In February we wrote of the increasing interest in Russia – and more broadly among Commonwealth of Independent States (CIS) members such as Belarus and Kazakhstan – to become more internationalised in their educational offerings. We noted the substantial amount of money being invested in the effort, of the dramatic growth of foreign students in Russian universities, and of the expansion of international relations departments and English-taught programmes within universities in Russia and the CIS.
Against that backdrop, Russia has recently announced that in addition to these outward-looking signals of internationalisation, it will be introducing policies that require foreign students to spend a year studying, and passing exams for, government-mandated subjects including Russian language and literature.
We will discuss the new admissions regulations in this article, and also share news about a new Russian scholarship programme designed to send students from Russia to top universities abroad, and then have them return home to enrich the country’s economy and talent pool.
A year to prepare
By the end of 2014, foreign students who want to study at a Russian university will have to spend a foundational year studying and passing exams in mandated subjects before being allowed to take a university entrance exam.
Foundation students will be divided into groups depending on their study interests (e.g., humanities, natural sciences, medicine and biology, engineering, and economics). They will have to take several mandatory subjects, including Russian language studies, and one specialist subject for their area of interest.
At the end of their Russian language courses, students will have to:
- Have a vocabulary of at least 2,300 words;
- Understand 200-240 words per minute;
- Read at a speed of 80-100 words per minute;
- Be able to write an essay or produce a summary on a topic in their specialist field;
- Demonstrate knowledge of the Russian literature of the 18th-19th centuries as well as biographies of great Russian authors: Pushkin, Lermontov, Turgenev, Gogol, Dostoevsky, Tolstoy, and Chekhov;
- Be able to describe the literary styles of various authors and be able to speak about their works and characters (two to three works by each author).
Regarding the Russian language requirements, vice-chancellor of the Plekhanov Russian University of Economics Viktor Grishin explained to Russia Beyond the Headlines that they come as a response to vague admissions policies in place today:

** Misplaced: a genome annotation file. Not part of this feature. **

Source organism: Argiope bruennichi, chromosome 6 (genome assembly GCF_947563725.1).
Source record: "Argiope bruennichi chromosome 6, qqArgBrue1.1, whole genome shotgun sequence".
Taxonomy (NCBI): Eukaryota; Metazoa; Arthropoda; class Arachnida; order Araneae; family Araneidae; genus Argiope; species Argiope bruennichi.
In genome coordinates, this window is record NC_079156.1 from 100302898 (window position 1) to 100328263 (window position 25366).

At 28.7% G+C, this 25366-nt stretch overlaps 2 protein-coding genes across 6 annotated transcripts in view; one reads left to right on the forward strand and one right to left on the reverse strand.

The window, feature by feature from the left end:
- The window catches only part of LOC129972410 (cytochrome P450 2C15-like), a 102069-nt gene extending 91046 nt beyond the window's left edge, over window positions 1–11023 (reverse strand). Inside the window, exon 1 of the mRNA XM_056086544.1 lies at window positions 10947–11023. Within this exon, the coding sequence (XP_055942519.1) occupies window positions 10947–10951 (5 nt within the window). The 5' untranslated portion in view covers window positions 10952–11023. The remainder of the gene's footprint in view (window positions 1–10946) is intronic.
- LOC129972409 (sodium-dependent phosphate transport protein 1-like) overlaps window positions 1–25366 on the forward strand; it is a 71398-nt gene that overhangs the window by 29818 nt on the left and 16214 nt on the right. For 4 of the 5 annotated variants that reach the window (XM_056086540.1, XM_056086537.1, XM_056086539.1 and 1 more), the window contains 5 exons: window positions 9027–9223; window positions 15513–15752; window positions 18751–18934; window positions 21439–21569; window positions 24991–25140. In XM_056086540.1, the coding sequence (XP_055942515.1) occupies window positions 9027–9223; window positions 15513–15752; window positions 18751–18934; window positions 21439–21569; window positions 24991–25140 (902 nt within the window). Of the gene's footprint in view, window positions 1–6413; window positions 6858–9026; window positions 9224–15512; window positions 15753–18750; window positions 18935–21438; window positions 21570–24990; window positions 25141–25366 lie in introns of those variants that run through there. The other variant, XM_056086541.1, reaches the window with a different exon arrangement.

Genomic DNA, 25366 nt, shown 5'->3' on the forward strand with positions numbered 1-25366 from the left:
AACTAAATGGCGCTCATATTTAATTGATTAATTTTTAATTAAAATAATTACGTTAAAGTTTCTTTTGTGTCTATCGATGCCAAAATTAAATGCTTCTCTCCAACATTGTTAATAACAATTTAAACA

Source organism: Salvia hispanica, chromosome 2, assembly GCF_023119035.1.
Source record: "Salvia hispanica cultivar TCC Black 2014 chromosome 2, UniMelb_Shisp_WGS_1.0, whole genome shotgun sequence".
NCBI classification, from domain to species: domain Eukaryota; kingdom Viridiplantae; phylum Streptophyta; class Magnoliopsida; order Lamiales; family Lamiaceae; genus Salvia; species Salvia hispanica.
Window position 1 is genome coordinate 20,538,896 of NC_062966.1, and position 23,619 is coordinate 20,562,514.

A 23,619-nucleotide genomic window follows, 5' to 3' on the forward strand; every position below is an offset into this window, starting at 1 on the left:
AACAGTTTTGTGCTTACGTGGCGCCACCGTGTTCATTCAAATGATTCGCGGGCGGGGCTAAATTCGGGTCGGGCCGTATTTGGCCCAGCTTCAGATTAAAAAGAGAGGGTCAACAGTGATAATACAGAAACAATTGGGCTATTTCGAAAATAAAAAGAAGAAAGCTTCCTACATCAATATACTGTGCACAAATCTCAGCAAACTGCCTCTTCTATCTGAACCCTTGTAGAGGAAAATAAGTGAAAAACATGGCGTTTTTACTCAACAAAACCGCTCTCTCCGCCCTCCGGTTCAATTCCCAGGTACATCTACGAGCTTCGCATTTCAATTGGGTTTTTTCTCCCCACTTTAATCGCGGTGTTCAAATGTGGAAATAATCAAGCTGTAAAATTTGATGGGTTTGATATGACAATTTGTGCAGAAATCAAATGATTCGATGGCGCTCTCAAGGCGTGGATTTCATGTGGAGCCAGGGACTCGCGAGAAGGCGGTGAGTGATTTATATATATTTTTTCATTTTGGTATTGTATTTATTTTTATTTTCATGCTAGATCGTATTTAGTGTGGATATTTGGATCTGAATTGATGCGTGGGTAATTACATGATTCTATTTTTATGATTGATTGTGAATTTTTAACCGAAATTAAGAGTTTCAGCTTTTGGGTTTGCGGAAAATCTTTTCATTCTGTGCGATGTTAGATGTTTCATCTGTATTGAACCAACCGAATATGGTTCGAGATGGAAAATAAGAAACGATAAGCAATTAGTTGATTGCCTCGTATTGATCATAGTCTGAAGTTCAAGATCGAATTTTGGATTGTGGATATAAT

“At the moment, there are no clear requirements as regards knowledge of Russian; as a result very basic ones are applied.”
Russia Beyond the Headlines also notes: “It is not yet clear whether these regulations will affect students who are enrolled in courses where the medium of instruction is English.”
The article estimates that roughly 250,000 foreign students from 150 countries are studying in Russia today – most from the former Soviet republics – Moldova, Tajikistan, Uzbekistan, and Ukraine. The Russian Education Ministry has stated it wants to raise the percentage of international students from 2.5% of the total to 6% in 2015 and 10% in 2018.
New scholarship programme for postgraduate studies abroad
Nuffic reports that the Russian President and the Ministry of Education and Science will soon launch a scholarship programme for Russian students that will see 3,000 students in the country study at some of the world’s leading universities between 2014 and 2017.
In each of those years, roughly 1,000 Russian students will receive €32,000 to enrol in a master’s or postgraduate programme. As Nuffic states:
“One of the conditions will be that Russian students sign a contract stating that they will return to Russia after graduation and work for three years in a state organisation or enterprise. If students fail to fulfill their obligations, they will have to pay a fine of up to 1.4 million Rubles (around €29,000).”
As for the universities for which the scholarship will apply, these will largely be found on this list of 210 universities whose degrees are automatically recognised in Russia.
The list of universities whose graduates receive automatic recognition in Russia comprises institutions from 25 countries and was compiled based on three international rankings: the Academic Ranking of World Universities, the QS World University Rankings and the Times Higher Education World University Rankings. It was created to encourage Russian graduates of foreign universities to return home to pursue careers in Russia as well as to attract more foreign researchers to the country.
Russia has suffered from severe “brain drain” in recent years, and in 2012, not one Russian university made it to the Times Higher Education ranking of top 100 schools by academic reputation. The new funding the Russian government is investing in education, as well as scholarships such as the one discussed in today’s article are clearly signs that the government is committed to reversing the talent exodus, particularly in scientific fields.
Please note: Russian students interested in the new scholarship should enrol in a university in the next few months. Says Charles Hoedt, Director of Nuffic Neso Russia: “This is to ensure that they are ready to apply for the scholarship later when the official conditions become known. Only after they are admitted to a foreign university can students apply for the scholarship.”